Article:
A PDF of Figure 3 is available at See also the PATH Frailty App based on the Frailty Assessment for Care Planning Tool (FACT) -



Use the areas of geriatric assessment outlined in Table 3 below and in Appendix B: Sample Care Plan Template as a guide in developing a care plan.

The care plan is intended to be developed over a series of planned office visits with one or more areas of concern addressed at each appointment.

Review and document goals and strategies to address each area of concern. Consider relevant evidence available regarding

  • important outcomes;
  • patient trajectory and prognosis;
  • interactions within/among treatments and conditions; and
  • benefits and harms of care plan components.26

When possible, work with other care providers as an interdisciplinary team and establish clear roles and duties. Physicians may be eligible for Patient Conferencing fees for case conferencing with other health care providers – see Patient Conferencing Fee Initiative.


Approach to Care Plan Development

1) Inquire about the patient’s primary concerns

Also consider the concerns of family, caregivers and representatives, as appropriate.26

2) Review patient goals of care, values and preferences26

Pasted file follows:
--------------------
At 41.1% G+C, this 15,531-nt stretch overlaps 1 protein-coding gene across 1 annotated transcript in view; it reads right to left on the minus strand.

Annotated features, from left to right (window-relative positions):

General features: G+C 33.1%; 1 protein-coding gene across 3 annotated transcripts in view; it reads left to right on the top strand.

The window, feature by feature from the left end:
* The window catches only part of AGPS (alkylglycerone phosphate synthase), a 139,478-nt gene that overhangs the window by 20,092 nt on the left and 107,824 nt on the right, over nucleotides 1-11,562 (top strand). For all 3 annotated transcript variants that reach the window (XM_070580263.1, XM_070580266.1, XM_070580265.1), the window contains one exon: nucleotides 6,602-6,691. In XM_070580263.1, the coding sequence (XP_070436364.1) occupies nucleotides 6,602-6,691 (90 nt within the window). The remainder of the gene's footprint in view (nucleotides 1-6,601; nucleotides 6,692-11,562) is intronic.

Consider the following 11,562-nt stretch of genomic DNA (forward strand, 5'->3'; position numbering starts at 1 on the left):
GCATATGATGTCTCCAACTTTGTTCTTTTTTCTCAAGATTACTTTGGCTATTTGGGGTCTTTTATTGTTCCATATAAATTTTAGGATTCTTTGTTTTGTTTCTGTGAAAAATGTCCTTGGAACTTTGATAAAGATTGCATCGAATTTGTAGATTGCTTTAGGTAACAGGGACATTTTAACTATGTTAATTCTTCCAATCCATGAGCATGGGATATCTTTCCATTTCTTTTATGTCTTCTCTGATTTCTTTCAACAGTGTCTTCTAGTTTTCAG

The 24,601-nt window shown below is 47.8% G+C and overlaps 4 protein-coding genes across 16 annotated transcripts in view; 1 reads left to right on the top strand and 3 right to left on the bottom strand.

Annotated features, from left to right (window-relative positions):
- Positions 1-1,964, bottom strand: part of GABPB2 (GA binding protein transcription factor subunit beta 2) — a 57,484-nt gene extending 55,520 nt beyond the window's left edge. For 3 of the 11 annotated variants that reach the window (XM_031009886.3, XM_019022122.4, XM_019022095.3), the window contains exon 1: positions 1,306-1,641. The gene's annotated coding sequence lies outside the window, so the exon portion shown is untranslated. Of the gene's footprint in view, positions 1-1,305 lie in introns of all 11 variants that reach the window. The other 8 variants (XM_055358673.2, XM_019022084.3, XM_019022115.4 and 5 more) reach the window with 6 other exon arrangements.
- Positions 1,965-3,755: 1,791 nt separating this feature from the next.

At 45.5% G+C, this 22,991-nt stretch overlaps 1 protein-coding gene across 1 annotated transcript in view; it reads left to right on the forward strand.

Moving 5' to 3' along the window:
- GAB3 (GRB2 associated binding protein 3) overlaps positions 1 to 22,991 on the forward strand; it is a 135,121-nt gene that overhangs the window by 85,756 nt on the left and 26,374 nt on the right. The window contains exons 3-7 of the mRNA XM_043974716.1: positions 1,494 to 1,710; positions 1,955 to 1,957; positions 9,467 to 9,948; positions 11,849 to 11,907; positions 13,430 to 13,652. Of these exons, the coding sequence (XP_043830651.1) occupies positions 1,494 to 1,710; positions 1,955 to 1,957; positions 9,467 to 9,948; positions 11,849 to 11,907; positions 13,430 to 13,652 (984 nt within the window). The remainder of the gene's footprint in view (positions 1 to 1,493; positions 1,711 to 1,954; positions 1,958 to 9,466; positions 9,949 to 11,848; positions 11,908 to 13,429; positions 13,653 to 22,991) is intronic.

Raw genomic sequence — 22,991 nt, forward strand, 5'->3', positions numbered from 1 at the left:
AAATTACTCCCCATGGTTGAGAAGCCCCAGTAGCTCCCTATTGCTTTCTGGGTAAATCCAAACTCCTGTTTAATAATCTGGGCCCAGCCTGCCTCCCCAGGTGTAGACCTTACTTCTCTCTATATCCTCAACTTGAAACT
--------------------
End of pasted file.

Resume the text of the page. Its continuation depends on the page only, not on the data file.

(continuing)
The care plan should be developed jointly with the patient and/or the patient representative, as appropriate, to establish a shared understanding of desired care.14

The care plan should address:

  • individualized goals associated with significant health and safety risks;27
  • plans to manage significant comorbidities in relation to patient goals;28
  • appropriate prevention activities for the patient;29 and
  • self-management support for the patient and family/caregiver(s).

Identify patients who would benefit from palliative care early in the illness trajectory: a palliative approach addresses the need for pain and symptom management, as well as psychosocial and spiritual support.

3) Review history, current medical conditions, and interventions

Frailty can mask or mimic other illness, so it is essential to determine whether the limitation the patient is experiencing results from frailty or a comorbid condition.

  • Review signs and symptoms and conduct investigations for differential diagnoses, as appropriate.
  • Review weight, diet and food intake, and level of physical activity.

Consider patient adherence and comfort with past/current treatment plans.26 Note that treatment guidelines and prescribing recommendations developed for more robust adults are often inappropriate for older adults with frailty.

4) Consider conducting a medication review